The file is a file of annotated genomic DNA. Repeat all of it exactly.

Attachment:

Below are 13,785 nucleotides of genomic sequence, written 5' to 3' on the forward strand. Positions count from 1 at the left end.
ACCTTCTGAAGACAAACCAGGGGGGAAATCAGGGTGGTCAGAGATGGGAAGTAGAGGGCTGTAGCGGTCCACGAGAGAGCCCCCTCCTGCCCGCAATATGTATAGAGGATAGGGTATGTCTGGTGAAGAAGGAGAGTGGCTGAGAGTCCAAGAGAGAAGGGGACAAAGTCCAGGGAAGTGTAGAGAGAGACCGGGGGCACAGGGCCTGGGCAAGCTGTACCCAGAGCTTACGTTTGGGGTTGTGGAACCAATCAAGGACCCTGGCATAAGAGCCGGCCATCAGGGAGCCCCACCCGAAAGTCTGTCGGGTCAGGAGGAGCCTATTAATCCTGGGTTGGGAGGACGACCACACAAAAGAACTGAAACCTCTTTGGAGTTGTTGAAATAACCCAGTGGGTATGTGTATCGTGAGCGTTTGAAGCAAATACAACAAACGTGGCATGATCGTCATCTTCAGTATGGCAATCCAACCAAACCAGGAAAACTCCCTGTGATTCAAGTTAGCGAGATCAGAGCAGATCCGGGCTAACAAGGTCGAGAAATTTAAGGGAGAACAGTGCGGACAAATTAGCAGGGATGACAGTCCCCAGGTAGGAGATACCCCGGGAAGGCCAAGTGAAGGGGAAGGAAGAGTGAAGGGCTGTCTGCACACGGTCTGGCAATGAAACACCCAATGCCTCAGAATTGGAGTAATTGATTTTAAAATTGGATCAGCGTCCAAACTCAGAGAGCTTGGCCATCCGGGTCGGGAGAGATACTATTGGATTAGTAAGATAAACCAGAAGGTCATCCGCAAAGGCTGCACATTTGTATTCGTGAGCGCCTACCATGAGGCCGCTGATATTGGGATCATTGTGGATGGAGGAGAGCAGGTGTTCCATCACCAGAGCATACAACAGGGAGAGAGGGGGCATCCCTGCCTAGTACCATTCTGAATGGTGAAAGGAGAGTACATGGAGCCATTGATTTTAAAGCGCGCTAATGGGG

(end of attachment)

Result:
Below are 13,785 nucleotides of genomic sequence, written 5' to 3' on the forward strand. Positions count from 1 at the left end.
ACCTTCTGAAGACAAACCAGGGGGGAAATCAGGGTGGTCAGAGATGGGAAGTAGAGGGCTGTAGCGGTCCACGAGAGAGCCCCCTCCTGCCCGCAATATGTATAGAGGATAGGGTATGTCTGGTGAAGAAGGAGAGTGGCTGAGAGTCCAAGAGAGAAGGGGACAAAGTCCAGGGAAGTGTAGAGAGAGACCGGGGGCACAGGGCCTGGGCAAGCTGTACCCAGAGCTTACGTTTGGGGTTGTGGAACCAATCAAGGACCCTGGCATAAGAGCCGGCCATCAGGGAGCCCCACCCGAAAGTCTGTCGGGTCAGGAGGAGCCTATTAATCCTGGGTTGGGAGGACGACCACACAAAAGAACTGAAACCTCTTTGGAGTTGTTGAAATAACCCAGTGGGTATGTGTATCGTGAGCGTTTGAAGCAAATACAACAAACGTGGCATGATCGTCATCTTCAGTATGGCAATCCAACCAAACCAGGAAAACTCCCTGTGATTCAAGTTAGCGAGATCAGAGCAGATCCGGGCTAACAAGGTCGAGAAATTTAAGGGAGAACAGTGCGGACAAATTAGCAGGGATGACAGTCCCCAGGTAGGAGATACCCCGGGAAGGCCAAGTGAAGGGGAAGGAAGAGTGAAGGGCTGTCTGCACACGGTCTGGCAATGAAACACCCAATGCCTCAGAATTGGAGTAATTGATTTTAAAATTGGATCAGCGTCCAAACTCAGAGAGCTTGGCCATCCGGGTCGGGAGAGATACTATTGGATTAGTAAGATAAACCAGAAGGTCATCCGCAAAGGCTGCACATTTGTATTCGTGAGCGCCTACCATGAGGCCGCTGATATTGGGATCATTGTGGATGGAGGAGAGCAGGTGTTCCATCACCAGAGCATACAACAGGGAGAGAGGGGGCATCCCTGCCTAGTACCATTCTGAATGGTGAAAGGAGAGTACATGGAGCCATTGATTTTAAAGCGCGCTAATGGGG